Jeb Bush Was Right to Try to Save Terri Schiavo

The usual media suspects are excoriating Jeb Bush—again—for trying to help save my sister Terri Schiavo’s life. An article last month in the Tampa Bay Times, “The Audacity of Jeb Bush,” later quoted in a New Yorker article titled “The Punisher,” accused the former Florida governor of going “all in on Schiavo” and running roughshod over Florida state law.

I suppose attacks like these go with the territory of what appears to be a presidential run by Mr. Bush. But it is telling that the attacks never tell my sister’s whole story, or identify the coalition of liberals and conservatives, believers and nonbelievers, that tried to prevent her slow death by dehydration.

The effort to protect Terri went all the way to the Supreme Court. One side comprised a pope (John Paul II), a president (George W. Bush) and a governor (Jeb Bush), as well as Democratic leaders (former Iowa Sen. Tom Harkin, for example), and many ordinary Americans who didn’t believe that providing food and water for a living human being with a brain injury could reasonably be regarded as extraordinary care.

On the other side stood Terri’s legal husband—then living with his fiancée and their two children—the vast majority of mainstream media outlets, America’s powerful “right-to-die” lobby and, sadly, one Florida circuit judge.

It was enough to make her dead. On March 18, 2005, Terri was no longer permitted to receive food or water, causing her to slowly starve and dehydrate, just as anyone would. Despite my family’s efforts—incredibly, we were denied even the right to put ice chips on her lips and tongue to relieve her torment—Terri died on March 31.

The case against Jeb Bush seems to be that he exceeded his constitutional authority and, having done so, revealed the kind of rogue president he would be if elected. Actually, he was following a duly passed Florida law later found to be unconstitutional by the Florida Supreme Court. That’s not acting unconstitutionally. Once the statute was invalidated, Mr. Bush followed the law.

The facts in Terri’s case were rarely presented to the American public in a clear, unbiased and nonideological manner, a pattern that has only grown more pronounced as time passed. Ten years later, the media still tread the same well-worn path, presenting a false paradigm of a supposedly loving husband versus interfering theocrats.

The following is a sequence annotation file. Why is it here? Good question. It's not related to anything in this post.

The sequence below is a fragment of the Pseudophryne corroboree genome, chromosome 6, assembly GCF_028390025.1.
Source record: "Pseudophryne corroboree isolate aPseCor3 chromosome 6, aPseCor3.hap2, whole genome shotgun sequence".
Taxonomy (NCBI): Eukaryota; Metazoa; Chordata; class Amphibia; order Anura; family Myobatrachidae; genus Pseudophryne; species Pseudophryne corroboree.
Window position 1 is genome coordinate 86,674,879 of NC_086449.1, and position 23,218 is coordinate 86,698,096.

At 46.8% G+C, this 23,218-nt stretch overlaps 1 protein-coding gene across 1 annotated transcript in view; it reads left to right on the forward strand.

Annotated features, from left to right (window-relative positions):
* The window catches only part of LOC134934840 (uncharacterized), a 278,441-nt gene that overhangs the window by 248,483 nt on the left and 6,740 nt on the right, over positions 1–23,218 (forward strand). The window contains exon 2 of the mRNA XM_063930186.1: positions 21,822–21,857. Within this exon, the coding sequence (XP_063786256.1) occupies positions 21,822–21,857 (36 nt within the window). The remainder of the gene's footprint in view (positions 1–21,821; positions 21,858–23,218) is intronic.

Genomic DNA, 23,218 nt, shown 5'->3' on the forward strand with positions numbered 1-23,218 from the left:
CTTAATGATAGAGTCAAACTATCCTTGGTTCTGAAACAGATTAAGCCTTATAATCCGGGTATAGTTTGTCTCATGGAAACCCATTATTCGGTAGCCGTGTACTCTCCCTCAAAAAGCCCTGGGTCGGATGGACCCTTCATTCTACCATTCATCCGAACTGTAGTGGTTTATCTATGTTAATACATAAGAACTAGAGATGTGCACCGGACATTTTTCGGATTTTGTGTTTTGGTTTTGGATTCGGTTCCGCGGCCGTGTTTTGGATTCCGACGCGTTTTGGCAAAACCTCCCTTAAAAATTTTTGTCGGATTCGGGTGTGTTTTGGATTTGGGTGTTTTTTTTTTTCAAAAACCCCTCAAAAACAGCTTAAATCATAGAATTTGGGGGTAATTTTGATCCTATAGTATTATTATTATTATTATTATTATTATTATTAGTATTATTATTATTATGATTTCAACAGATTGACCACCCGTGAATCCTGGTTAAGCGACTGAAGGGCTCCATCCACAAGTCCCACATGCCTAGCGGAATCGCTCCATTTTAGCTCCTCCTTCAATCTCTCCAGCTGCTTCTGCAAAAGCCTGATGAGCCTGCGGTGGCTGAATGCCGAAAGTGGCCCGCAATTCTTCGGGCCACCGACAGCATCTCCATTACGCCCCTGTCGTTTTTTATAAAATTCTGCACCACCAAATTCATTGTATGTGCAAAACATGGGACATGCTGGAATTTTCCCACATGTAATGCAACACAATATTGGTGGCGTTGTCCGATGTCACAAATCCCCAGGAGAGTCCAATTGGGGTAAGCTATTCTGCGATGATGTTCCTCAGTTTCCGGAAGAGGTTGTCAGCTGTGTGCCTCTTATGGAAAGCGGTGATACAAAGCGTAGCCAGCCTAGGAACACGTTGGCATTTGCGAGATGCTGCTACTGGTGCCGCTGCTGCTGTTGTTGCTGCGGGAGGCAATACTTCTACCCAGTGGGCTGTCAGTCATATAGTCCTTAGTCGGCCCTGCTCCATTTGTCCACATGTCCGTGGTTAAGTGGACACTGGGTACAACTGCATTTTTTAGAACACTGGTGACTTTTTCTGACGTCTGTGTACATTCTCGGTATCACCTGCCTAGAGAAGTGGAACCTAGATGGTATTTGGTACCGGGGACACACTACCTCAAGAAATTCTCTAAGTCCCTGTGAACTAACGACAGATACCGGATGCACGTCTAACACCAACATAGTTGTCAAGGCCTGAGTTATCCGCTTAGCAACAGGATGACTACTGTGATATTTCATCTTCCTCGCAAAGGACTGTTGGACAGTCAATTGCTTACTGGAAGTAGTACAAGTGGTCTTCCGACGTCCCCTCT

This is a good opportunity to set the record straight about what the governor was legally permitted to do and what he actually did.

Terri was a live human being who had a brain injury. She was minimally conscious. But contrary to many media reports, her autopsy did not prove that she was in a “persistent vegetative state,” or PVS. To that question, several neurologists submitted affidavits to the court and were willing to testify that Terri was not, in fact, unconscious or in a PVS. Among those neurologists was the widely respected Dr. William P. Cheshire, who examined Terri before her death. They were, however, denied the opportunity to testify by the now retired Circuit Court Judge George Greer because their testimony was deemed new evidence. Clearly, they should have been allowed to testify in a case involving life and death.

These physicians were also prepared to document cases in which brain-injured patients became, with therapy, capable of moderate levels of consciousness and, in some instances, regained some level of functionality. There are also cases on record where such patients regained full functionality and today live active, independent lives.

So what did Gov. Bush actually do that was supposedly so egregious? Under what was known as “Terri’s Law,” he was legally permitted to seek “to clarify the facts” in a court case that appeared to many to have clearly defective judicial orders and irregularities. That is what he did—for which he was immediately and viciously attacked.

Having clarified the facts, and having been advised that without food and water Terri would slowly starve and dehydrate to death, he sought as governor to have her case “reviewed”—very much as he had been asked to do, and did, in capital-punishment cases.

This same motive prompted the U.S. Congress to get involved. Their reasoning was that if mass murderers like Ted Bundy and John Wayne Gacy could have their cases thoroughly reviewed by federal courts in cases that had run through the normal appeals process at the state level—surely an innocent, brain-injured woman facing a death sentence ought to be given the same basic right. This view received unanimous consent in the Senate, including from then-Sen. Barack Obama, which he later characterized as a “mistake.”

Today, a scant 10 years later, more and more families are finding themselves in the same situation that our family faced. Life-and-death decisions for their loved ones are being taken out of their hands and being put in the hands of health-care professionals and hospital-review boards. These families are frightened and, increasingly, voiceless. They know their loved ones are alive, even if minimally conscious, and deserve to live. With the proper therapeutic protocols, the condition of these persons can and in some cases does indeed improve over time.

Many family members are willing to take on the responsibility of care and the long, hard work of rehabbing their loved ones to higher levels of consciousness. All they ask is for the right to do so. All Jeb Bush did was try to help win that right for me and my family. Sadly for us, and for Terri, he couldn’t.


Mr. Schindler is the executive director of the Terri Schiavo Life & Hope Network, which works to protect the lives of the medically vulnerable and disabled from the threat of euthanasia.